Holistic means considering all aspects of an animal’s care, and when one is dealing with exotic animals one needs to realize a few things: Each species is different. Even within a family of species, what is good advice for say a Galah cockatoo is not what suits an Eclectus parrot, and contrasts with what a Cape parrot needs. In the examples given here, the first species is a ground foraging, migratory species that is adapted to grass seed feeding, the middle species specializes in poor quality forage with a high soluble fiber (specifically pectin) content, and the last is a predator of seed in unripe wild fruit and nut analogues. One can make different observations for almost any species of parrot in captivity, and when one adds other exotic animals to the list you can imagine how much research and reading Nikki and I were doing to make sure our menagerie was being fed correctly!

The ParroTainment mixes were launched in 2017, and were the first parrot food products in South Africa to use the “herbal”, or plant based super-food powder feeding principle. In short, a quality, healthy seed mix can incorporate an all-natural powder base formulated for its nutritional and health-giving qualities. A refinement of this is that the powder base must taste good to the bird, and be useful as a mixer in fresh food and pellets to encourage birds to convert to healthy diets.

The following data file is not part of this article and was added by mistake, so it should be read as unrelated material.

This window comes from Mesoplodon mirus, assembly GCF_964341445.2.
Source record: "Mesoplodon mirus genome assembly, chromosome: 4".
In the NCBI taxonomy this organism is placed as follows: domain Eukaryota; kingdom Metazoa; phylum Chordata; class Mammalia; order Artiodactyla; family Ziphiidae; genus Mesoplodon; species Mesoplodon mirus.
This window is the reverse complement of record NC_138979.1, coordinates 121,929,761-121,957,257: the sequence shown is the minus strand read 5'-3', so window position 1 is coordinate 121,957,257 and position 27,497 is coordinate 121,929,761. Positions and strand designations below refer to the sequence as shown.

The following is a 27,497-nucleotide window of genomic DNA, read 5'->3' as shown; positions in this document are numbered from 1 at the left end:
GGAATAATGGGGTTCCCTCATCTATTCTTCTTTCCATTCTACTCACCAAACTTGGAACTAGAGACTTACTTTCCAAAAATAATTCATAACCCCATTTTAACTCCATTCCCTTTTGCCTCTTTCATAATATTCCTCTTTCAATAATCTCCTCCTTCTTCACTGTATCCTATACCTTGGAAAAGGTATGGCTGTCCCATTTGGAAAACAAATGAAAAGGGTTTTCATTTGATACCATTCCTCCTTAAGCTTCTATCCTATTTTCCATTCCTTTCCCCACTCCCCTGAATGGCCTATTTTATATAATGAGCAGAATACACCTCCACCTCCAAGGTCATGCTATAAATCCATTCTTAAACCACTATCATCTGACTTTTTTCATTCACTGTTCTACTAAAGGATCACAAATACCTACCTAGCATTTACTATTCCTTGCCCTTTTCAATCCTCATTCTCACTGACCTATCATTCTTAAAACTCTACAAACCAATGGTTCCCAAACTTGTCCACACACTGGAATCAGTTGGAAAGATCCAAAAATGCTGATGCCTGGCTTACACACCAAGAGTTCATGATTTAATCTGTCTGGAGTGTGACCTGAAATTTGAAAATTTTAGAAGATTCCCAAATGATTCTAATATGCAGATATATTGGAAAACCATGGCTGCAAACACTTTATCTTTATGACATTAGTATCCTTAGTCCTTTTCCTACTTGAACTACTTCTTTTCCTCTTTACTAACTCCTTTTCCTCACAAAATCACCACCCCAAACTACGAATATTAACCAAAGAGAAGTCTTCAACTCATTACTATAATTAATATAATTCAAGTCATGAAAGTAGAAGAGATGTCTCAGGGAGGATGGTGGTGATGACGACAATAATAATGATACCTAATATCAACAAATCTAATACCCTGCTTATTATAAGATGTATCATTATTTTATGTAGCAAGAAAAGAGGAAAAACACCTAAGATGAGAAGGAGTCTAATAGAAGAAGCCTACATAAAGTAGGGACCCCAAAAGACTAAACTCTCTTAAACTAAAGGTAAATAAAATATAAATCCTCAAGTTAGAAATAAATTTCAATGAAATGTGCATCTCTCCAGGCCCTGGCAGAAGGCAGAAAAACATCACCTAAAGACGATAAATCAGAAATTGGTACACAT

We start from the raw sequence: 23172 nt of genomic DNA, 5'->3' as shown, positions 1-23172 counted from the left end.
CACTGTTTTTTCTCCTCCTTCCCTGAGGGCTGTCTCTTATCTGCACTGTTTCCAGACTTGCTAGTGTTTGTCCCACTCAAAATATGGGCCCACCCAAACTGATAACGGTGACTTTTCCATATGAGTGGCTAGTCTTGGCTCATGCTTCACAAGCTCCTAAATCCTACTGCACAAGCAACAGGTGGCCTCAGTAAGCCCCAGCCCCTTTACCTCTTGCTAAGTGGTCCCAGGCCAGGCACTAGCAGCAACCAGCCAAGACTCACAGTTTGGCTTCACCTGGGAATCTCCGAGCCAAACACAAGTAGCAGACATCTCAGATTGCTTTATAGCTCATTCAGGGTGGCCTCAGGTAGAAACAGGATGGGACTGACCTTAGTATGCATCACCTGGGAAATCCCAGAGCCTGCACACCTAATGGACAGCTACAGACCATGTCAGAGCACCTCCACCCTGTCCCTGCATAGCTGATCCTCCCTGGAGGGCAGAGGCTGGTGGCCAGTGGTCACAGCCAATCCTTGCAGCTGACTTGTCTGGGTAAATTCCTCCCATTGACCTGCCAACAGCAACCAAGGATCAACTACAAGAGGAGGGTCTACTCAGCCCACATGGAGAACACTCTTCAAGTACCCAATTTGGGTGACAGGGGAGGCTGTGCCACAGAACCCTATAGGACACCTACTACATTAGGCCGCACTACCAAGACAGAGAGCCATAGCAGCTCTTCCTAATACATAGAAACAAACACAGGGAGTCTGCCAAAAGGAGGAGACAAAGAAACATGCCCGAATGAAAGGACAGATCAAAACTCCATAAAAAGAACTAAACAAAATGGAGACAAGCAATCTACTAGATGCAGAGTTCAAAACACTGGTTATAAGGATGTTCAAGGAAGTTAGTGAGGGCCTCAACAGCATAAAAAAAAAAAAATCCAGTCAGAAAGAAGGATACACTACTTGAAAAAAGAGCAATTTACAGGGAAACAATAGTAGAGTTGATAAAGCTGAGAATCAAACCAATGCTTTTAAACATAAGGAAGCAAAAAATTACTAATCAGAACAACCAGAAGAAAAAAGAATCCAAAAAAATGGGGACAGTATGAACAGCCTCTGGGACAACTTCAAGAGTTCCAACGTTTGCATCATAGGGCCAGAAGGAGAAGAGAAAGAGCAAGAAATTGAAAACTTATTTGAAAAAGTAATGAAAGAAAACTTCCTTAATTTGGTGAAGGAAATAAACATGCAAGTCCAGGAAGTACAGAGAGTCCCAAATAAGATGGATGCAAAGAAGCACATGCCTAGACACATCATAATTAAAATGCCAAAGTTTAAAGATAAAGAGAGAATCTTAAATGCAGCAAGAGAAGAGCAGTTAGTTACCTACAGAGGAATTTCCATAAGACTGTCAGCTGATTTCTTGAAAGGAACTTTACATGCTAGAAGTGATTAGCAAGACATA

Over the years we have added a few refinements and new products, such as a legume based cooking mix that can allow for pellet equivalent feeding for families such as ours which use very few processed feeds, our “Tastemaker” which is the superfood/spice-mix concept written large for picky eaters and birds that should have very little “bulk” seed in their diets for various reasons, and engaged in partnerships with like-minded experts in their field, such as Margie Frayne, the world renowned Herbalist of decades of experience behind the “Herbs for Birds” range.

Our products are trusted and stocked by numerous vets (including Onderstepoort Bird and Exotic Animal Clinic and the Cape Exotic Animal Hospital), and only the most ethical vendors. We are an entirely online business and tend to be fairly private, but do run an educational platform on Facebook. Our animal charity of choice is Brainy Birds Parrot Rescue and Rehabilitation, and one can buy food vouchers from our online shop to help support the precious birds in this sanctuaries care.